Finishing the build

With any project, it is incredibly easy to get off track and distracted.  Most of us have plenty going on in our lives, so it can be very taxing to stay focused to finishing a motorcycle.  I want to share some of the things I have found that work for me, with the hope this can help someone else with time management.

 With everything that won't stay on the bike removed, you can start to brain storm.

With everything that won't stay on the bike removed, you can start to brain storm.

 

The first thing I do with any custom work I do, is get the bike on the lift with plenty of room around it.  Then I remove all items that won't stay, so that I can start to visualize the end state.  Once I have my plan in place, I start to make two list.  The first is a list of all tasks I can think of, the second is a parts list that I need to order.  Now these are one and done, type lists.  These will always be evolving.  These list help keep me on track and focuses on what's next.  

 Everything you do at this point, starts to drive home the shift from vision to reality  

Everything you do at this point, starts to drive home the shift from vision to reality  

For me, I keep task lists for just about everything.  I have a small notebook that is around me at all times.  You never know when you will have something you think of.  This is what helps me balance my day job, my family, and my business.  The also have two white boards near my bike lifts for anything that comes up while i'm working.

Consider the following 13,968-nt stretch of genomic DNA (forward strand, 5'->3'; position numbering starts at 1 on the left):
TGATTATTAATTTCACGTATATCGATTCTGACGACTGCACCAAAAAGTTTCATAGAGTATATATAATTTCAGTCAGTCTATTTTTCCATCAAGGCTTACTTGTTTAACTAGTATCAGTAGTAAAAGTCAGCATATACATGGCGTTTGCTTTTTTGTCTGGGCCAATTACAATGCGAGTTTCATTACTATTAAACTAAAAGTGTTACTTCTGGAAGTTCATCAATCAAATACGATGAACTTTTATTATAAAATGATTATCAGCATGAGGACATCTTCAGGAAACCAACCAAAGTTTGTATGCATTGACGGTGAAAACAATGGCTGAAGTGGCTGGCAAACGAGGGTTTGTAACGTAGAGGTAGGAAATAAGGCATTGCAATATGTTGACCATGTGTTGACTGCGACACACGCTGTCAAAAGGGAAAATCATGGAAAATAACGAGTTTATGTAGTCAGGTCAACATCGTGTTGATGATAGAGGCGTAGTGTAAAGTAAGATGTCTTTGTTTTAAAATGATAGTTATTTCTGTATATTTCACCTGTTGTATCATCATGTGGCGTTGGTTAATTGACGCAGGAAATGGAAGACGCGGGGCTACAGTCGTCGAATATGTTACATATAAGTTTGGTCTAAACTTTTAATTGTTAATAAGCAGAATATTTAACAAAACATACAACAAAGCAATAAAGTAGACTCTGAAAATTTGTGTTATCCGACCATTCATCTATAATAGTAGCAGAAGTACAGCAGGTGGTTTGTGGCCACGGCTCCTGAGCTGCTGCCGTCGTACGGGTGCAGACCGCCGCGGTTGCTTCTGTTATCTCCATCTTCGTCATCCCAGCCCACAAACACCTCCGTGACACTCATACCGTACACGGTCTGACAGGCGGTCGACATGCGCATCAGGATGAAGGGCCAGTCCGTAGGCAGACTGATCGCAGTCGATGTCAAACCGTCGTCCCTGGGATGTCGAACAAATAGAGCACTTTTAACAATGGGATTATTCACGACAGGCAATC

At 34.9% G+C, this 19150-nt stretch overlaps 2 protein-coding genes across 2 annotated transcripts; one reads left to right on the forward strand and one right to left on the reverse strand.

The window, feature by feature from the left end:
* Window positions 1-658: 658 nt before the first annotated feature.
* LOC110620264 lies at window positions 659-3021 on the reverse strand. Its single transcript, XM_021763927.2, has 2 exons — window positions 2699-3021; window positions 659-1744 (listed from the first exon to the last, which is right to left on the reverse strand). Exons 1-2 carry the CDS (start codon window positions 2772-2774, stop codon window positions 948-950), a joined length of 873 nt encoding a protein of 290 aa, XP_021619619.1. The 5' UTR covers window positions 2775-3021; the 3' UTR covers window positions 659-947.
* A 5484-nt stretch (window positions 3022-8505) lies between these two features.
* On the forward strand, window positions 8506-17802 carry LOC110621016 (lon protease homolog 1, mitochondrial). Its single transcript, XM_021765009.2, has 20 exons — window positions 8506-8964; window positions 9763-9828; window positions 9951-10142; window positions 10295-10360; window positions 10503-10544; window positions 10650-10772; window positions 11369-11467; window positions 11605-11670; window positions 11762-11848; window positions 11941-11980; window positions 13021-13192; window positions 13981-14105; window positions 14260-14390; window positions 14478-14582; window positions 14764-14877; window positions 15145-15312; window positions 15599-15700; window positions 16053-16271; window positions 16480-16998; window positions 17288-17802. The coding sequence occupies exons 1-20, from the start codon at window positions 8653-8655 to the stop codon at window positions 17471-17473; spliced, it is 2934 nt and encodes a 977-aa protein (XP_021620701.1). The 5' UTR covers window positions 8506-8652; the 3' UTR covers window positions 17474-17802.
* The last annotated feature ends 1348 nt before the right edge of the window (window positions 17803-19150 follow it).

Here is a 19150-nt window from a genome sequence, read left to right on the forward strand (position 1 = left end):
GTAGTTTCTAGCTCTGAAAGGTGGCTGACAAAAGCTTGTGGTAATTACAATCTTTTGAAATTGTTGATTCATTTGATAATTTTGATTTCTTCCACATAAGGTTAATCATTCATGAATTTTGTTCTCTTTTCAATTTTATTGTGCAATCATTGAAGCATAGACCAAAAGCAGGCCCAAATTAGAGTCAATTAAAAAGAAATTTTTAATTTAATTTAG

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At this point, I know what I need to do and what parts to order.  Also be thinking of anything you have to send out to vendors.  You will want to reach out and check their turn around times.  With this information, we can start to think about when.  I try to dedicate specific days of the week to my own builds.  Think about all the things you have going on and what works best.  From there you can start to see how many hours you have each week/month.  Now gauge the amount of work you have to do.  Lay out the steps and also add in the timing of sending parts out.  Be generous with the amount of time you give yourself.  There will always be something that was missed, a task that fights you, or something unforeseen that comes up.  

 With everything disassembled, it may feel daunting but don't worry, it's all downhill from here

With everything disassembled, it may feel daunting but don't worry, it's all downhill from here

With a solid game plan, it just comes down to holding yourself accountable.  I really helps to have a loved one or friend that will push you.  It can help to post your build to social media and/or forums.  Believe it or not, there are times where you don't want to go out to the garage and work.  Keep pushing yourself and crossing off those items on your task list.  There are a few milestones that I think really solidify what you are doing.  For me they are; 

  1. Rough design of the bike
  2. Tear down
  3. Bodywork progress
  4. Rolling chassis
  5. Assembled motorcycle
  6. First Fire
  7. First Ride 
 With a rolling chassis, the excitement really grows.  It will be a finished motorcycle soon!

With a rolling chassis, the excitement really grows.  It will be a finished motorcycle soon!

If you have a better idea while you are building the bike, evaluate the pro/cons of doing it.  If the good trumps the bad, then go for it.  None of this is written in stone.  Don't let others feedback deter you, build the bike you are happy with.  

If anyone has tips/suggesions that have helped them, please put them in the comments below.

 

 

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And of course, the best part is the completed bike.  All of your hard work is not a functioning work of art.